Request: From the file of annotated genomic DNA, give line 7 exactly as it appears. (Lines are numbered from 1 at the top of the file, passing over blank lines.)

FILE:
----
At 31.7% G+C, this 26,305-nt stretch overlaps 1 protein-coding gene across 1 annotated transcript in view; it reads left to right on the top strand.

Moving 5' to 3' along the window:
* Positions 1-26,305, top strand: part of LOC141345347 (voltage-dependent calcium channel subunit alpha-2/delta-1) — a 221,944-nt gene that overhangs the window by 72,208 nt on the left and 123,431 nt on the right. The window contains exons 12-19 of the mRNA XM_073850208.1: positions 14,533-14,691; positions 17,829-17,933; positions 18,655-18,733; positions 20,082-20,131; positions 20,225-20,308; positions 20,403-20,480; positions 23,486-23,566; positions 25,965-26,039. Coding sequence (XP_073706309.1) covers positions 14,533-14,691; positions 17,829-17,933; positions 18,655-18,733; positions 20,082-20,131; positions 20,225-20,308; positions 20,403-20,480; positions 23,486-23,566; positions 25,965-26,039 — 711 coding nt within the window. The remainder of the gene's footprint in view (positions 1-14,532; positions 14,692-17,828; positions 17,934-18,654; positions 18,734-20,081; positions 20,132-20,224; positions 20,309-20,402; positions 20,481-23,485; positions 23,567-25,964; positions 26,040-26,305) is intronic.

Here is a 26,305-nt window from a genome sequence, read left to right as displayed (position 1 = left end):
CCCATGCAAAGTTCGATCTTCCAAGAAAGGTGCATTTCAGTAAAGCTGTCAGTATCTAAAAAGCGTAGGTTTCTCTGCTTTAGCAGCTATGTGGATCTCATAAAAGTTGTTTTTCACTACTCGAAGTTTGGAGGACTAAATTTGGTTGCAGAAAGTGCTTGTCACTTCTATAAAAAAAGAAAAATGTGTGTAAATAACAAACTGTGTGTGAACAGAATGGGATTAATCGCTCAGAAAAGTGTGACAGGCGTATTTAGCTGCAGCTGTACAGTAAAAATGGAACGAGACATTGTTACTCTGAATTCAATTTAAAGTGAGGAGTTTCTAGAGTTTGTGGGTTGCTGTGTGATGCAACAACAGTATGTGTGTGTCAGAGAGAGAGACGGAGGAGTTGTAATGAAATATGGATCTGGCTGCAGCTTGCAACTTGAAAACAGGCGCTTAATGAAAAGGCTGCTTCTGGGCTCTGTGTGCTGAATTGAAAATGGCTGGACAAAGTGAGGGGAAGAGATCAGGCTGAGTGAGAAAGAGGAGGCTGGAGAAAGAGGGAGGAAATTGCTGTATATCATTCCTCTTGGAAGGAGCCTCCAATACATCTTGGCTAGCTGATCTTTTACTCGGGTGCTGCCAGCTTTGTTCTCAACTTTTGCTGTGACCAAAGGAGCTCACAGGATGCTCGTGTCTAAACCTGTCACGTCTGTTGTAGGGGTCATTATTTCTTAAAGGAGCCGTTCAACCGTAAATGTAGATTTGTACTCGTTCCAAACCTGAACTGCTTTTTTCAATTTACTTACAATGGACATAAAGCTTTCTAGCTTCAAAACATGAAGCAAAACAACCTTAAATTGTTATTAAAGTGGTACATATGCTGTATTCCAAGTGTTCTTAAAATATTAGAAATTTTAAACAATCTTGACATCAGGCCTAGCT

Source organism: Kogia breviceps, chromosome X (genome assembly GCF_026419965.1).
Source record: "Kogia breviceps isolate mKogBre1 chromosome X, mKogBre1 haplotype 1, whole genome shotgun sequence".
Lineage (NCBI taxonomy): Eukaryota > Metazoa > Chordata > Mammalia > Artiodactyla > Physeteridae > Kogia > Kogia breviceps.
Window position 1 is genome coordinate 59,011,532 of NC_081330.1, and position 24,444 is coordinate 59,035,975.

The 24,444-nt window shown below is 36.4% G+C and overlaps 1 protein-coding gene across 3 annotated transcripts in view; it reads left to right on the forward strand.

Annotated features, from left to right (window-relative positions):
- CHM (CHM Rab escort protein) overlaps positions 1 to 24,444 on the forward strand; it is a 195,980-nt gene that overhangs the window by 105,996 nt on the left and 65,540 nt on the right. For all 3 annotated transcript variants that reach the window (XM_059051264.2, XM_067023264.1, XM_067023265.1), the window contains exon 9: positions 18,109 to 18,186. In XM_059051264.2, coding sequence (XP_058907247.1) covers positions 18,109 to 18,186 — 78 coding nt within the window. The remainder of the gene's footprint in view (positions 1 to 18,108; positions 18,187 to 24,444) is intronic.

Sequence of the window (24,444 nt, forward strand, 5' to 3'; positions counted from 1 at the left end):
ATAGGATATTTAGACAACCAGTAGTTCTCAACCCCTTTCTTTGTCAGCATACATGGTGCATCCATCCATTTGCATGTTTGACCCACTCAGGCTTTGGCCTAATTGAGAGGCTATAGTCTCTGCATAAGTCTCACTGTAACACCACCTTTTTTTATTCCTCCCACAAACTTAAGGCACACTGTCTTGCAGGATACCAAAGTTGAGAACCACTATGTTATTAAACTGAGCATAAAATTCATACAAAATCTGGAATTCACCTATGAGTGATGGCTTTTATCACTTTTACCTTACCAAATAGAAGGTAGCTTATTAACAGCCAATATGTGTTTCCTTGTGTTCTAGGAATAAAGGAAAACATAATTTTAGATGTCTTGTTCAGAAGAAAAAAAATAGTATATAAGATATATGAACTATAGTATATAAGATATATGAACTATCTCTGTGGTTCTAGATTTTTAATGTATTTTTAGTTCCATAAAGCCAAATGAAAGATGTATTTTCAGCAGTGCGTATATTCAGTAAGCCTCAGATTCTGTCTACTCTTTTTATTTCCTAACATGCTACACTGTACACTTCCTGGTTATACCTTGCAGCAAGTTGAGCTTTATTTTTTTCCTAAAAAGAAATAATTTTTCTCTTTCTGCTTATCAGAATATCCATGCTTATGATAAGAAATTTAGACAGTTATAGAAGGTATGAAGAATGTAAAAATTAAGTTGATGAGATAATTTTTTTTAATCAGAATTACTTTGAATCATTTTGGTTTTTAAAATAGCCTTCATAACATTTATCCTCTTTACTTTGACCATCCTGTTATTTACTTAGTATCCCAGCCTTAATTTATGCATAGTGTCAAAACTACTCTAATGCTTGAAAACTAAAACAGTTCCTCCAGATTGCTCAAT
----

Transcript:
Source record: "Kogia breviceps isolate mKogBre1 chromosome X, mKogBre1 haplotype 1, whole genome shotgun sequence".